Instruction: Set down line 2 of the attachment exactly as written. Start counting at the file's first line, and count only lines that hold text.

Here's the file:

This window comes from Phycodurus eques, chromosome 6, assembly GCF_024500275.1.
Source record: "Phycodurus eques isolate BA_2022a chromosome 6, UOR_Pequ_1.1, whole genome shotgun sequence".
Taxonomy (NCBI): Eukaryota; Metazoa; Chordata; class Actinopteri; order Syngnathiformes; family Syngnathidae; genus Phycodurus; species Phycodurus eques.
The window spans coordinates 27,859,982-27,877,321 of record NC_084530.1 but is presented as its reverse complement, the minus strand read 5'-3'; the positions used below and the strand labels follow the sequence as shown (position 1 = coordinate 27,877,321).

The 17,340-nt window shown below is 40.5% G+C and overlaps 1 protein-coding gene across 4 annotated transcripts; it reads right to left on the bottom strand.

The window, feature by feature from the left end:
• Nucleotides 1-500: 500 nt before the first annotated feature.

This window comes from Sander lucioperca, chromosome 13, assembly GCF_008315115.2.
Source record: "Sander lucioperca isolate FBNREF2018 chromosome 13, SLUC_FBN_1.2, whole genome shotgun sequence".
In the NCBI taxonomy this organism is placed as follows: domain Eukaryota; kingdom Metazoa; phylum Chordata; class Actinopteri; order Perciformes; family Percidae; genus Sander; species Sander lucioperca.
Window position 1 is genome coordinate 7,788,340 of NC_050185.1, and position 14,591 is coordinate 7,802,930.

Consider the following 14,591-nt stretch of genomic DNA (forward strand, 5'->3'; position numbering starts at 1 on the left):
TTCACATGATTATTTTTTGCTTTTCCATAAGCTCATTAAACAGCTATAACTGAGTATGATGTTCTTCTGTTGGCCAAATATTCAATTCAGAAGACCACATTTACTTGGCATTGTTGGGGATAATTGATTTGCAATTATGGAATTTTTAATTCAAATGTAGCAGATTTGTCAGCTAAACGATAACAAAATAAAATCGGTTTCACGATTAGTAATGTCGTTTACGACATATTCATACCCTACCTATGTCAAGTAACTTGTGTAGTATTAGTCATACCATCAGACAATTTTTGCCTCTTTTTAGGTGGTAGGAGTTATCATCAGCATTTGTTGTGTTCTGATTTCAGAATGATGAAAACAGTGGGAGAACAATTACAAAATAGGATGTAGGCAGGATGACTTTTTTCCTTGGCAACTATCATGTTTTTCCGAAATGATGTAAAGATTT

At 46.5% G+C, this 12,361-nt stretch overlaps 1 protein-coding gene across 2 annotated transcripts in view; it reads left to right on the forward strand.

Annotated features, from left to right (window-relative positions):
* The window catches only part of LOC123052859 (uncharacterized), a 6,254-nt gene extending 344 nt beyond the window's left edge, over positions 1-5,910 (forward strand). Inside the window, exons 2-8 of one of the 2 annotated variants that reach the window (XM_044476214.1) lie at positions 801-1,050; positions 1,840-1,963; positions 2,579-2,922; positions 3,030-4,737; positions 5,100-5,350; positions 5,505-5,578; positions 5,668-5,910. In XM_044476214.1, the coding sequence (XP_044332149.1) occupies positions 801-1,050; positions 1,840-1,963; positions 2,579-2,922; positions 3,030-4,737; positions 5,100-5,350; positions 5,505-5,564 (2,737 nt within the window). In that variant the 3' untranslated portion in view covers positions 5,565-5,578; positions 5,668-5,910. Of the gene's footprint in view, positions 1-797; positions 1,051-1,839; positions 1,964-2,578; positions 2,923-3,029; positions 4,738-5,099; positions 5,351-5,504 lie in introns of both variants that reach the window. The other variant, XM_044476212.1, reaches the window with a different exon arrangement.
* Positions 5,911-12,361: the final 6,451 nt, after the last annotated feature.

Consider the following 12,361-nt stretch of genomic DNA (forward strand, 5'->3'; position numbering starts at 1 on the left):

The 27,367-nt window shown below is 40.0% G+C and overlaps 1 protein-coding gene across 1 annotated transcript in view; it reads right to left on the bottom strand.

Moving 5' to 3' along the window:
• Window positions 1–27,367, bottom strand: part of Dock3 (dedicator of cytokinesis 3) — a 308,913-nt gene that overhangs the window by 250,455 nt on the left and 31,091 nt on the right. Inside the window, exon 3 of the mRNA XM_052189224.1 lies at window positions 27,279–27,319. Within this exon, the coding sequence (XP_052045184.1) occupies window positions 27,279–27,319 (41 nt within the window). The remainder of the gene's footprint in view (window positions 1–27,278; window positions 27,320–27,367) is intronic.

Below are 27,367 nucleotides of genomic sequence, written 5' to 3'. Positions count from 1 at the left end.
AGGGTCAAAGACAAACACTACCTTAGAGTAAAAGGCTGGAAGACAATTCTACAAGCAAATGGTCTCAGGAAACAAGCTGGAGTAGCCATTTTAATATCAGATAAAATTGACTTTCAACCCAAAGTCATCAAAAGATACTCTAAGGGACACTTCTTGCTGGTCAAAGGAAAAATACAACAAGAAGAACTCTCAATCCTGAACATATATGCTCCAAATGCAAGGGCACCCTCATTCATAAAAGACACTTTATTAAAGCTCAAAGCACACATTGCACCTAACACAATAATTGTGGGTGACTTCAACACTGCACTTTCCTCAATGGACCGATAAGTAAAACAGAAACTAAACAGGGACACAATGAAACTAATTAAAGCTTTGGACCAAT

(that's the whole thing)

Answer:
Source record: "Phycodurus eques isolate BA_2022a chromosome 6, UOR_Pequ_1.1, whole genome shotgun sequence".